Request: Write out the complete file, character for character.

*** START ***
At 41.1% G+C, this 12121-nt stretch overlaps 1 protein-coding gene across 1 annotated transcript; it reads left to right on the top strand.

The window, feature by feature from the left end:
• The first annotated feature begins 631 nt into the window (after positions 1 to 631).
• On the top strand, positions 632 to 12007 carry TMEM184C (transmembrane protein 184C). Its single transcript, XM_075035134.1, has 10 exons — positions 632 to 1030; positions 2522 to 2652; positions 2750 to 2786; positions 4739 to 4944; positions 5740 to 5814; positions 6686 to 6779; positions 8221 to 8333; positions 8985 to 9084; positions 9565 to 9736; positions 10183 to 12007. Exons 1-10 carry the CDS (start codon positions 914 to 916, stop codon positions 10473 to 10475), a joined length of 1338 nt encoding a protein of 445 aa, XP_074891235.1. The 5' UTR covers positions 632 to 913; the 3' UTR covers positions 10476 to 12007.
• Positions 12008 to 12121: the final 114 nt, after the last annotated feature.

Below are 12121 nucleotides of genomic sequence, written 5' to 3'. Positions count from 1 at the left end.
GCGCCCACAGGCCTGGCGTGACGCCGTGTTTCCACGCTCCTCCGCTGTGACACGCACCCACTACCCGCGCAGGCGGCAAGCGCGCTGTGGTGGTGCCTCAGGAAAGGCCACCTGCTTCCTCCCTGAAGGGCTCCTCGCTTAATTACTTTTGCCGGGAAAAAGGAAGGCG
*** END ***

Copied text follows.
At 41.1% G+C, this 12121-nt stretch overlaps 1 protein-coding gene across 1 annotated transcript; it reads left to right on the top strand.

The window, feature by feature from the left end:
• The first annotated feature begins 631 nt into the window (after positions 1 to 631).
• On the top strand, positions 632 to 12007 carry TMEM184C (transmembrane protein 184C). Its single transcript, XM_075035134.1, has 10 exons — positions 632 to 1030; positions 2522 to 2652; positions 2750 to 2786; positions 4739 to 4944; positions 5740 to 5814; positions 6686 to 6779; positions 8221 to 8333; positions 8985 to 9084; positions 9565 to 9736; positions 10183 to 12007. Exons 1-10 carry the CDS (start codon positions 914 to 916, stop codon positions 10473 to 10475), a joined length of 1338 nt encoding a protein of 445 aa, XP_074891235.1. The 5' UTR covers positions 632 to 913; the 3' UTR covers positions 10476 to 12007.
• Positions 12008 to 12121: the final 114 nt, after the last annotated feature.

Below are 12121 nucleotides of genomic sequence, written 5' to 3'. Positions count from 1 at the left end.
GCGCCCACAGGCCTGGCGTGACGCCGTGTTTCCACGCTCCTCCGCTGTGACACGCACCCACTACCCGCGCAGGCGGCAAGCGCGCTGTGGTGGTGCCTCAGGAAAGGCCACCTGCTTCCTCCCTGAAGGGCTCCTCGCTTAATTACTTTTGCCGGGAAAAAGGAAGGCG